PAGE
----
When There is Nothing Left…..There is Something Left

Shell Group shotThe pain.

Ten of thousands of finger pricks, shots, lows, highs, other management nightmares, and tears.

Thousands of trips to doctors, glucagon, severe lows, severe highs, and tears.

Sleepless nights, dragging days, school hassles, other problems from life, and tears.

Diabetes is a non-stop barrage of pain and emotion.  It gathers you together and drop- kicks you like a football on a windy day.  You feel your guts kicked but have no idea where you will land.

Yeah, diabetes is like that;  24/7/365.

Never a break.  Faced all alone………..but really?

Shell SUnset 2013Crystal Blaylock Sanchez is a business woman and she is also a mom to Matthew who was diagnosed with diabetes at the age of five, seven years ago. We have watched Matthew grow up and he is growing into a fine young man; he also loves to fish.  In addition to being part of her family business, Crystal ‘almost single handedly’ runs the Shell Key West Challenge Fishing Tournament each year to benefit the Diabetes Research Institute.

Notice the quotes placed around ‘almost single handedly’; they are there for a reason.  Because Crystal will be the first one to tell you that she does not do this event alone, she has friends to help her; great friends, many friends.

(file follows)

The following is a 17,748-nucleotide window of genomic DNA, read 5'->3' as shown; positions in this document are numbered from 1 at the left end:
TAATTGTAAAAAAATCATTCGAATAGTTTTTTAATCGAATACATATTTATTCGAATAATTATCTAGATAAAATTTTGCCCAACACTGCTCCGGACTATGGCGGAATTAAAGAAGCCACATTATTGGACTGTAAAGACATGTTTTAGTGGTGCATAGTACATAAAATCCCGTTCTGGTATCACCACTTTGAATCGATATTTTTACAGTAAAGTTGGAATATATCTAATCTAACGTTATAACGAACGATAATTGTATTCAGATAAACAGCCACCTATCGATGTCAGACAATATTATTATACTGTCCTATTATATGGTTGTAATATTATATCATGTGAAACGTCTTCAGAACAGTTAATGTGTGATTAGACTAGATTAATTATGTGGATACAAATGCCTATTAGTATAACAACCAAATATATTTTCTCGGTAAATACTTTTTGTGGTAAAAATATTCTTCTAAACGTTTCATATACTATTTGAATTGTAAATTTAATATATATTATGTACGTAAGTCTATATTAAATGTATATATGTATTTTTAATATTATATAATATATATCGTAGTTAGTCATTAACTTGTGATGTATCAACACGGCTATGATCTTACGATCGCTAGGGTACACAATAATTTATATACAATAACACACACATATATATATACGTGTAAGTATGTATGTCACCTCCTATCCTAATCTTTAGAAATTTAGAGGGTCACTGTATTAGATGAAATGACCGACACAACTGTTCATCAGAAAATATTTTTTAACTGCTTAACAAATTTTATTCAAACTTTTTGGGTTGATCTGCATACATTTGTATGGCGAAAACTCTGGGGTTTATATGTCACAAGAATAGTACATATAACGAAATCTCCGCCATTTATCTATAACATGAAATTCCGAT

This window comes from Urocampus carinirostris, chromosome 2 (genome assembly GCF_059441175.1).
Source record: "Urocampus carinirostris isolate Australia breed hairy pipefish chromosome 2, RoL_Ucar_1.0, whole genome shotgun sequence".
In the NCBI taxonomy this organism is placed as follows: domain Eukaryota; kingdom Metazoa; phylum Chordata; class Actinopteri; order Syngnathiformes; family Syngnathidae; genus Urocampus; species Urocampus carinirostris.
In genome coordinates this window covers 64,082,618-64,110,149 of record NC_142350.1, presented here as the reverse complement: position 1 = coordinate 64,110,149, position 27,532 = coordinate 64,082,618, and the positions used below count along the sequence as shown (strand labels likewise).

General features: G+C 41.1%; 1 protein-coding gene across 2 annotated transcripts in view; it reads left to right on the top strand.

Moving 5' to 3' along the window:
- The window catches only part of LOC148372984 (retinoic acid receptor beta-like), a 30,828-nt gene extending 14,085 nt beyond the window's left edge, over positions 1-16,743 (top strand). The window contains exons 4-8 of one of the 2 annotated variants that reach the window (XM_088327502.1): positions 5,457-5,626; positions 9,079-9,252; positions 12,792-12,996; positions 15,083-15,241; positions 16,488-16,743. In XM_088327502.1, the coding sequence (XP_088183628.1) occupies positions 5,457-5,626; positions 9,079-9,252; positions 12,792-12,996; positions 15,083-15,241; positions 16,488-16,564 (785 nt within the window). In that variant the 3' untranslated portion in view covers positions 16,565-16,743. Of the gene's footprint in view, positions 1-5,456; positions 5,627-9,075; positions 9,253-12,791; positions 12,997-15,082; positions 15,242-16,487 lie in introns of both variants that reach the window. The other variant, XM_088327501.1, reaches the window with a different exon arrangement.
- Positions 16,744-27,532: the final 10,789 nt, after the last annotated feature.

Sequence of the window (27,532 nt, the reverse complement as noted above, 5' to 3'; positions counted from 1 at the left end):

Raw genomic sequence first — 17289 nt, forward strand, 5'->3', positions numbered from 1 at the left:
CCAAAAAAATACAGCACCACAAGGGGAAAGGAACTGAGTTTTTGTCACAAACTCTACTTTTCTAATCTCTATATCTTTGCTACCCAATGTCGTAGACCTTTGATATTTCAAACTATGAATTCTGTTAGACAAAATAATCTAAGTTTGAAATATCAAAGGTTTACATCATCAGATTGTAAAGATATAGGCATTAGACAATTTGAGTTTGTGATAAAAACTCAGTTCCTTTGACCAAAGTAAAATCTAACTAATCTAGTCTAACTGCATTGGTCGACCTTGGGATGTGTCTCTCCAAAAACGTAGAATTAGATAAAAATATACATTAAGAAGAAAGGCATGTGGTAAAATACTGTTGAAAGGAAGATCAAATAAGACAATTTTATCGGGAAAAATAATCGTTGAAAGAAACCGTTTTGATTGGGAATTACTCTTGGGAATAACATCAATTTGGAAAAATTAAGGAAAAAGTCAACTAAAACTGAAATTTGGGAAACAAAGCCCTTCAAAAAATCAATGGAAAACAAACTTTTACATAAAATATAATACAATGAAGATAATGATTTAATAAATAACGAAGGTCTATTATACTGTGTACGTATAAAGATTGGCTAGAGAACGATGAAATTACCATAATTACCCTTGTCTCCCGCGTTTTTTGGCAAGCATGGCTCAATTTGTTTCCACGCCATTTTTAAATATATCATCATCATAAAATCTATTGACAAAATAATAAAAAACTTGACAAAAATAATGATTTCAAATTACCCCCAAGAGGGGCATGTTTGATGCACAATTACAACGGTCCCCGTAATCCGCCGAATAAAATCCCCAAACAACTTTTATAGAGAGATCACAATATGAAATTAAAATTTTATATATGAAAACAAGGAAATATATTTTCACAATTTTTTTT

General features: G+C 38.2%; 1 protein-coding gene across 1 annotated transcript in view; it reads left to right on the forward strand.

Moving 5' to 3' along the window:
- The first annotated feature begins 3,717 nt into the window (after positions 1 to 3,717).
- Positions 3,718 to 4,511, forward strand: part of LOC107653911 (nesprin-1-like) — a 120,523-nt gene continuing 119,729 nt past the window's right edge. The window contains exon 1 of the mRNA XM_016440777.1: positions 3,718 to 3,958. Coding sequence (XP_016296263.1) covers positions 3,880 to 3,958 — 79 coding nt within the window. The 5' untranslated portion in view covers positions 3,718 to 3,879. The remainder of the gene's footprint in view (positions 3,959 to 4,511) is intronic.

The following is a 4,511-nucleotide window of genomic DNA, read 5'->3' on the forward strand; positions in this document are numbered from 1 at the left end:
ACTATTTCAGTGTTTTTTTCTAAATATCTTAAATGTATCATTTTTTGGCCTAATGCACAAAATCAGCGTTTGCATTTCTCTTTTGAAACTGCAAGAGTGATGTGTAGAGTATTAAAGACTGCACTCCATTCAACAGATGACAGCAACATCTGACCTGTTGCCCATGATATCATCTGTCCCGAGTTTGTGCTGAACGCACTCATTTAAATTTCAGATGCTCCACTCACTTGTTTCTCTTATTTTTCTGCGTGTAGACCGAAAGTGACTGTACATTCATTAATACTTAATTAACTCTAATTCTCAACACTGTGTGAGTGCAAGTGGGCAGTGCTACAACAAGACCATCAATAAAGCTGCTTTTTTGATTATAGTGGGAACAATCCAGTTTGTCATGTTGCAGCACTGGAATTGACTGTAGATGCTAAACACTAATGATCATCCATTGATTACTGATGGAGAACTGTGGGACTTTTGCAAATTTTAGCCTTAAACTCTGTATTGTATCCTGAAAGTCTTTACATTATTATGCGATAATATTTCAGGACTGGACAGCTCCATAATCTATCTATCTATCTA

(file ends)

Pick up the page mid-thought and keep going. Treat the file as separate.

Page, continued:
Interesting thing about this close-knit intertwining of individuals is that it is extremely hard to figure out who are Crystal’s family and who are Crystal’s friends.  The time I spend with this incredible group of people once a year leaves me in amazement.  This is not just a group of friends who come once a year and hand out literature, and fund-raise at the event, no; these people are clearly a huge part of each other’s life all year round.

As in any family, they deal with issues of their own but on this weekend they help organize hundreds of people from around the Unites States at The Shell Oil Key West Fishing Shell BannerTournament in Key West, Florida and attendees are recruited through the many business connections who come to fish for big game over this three-day extravaganza.  They do it because Crystal asked them.  And when they are organizing something and ask Crystal, she is there for them.  That’s how close friends do things.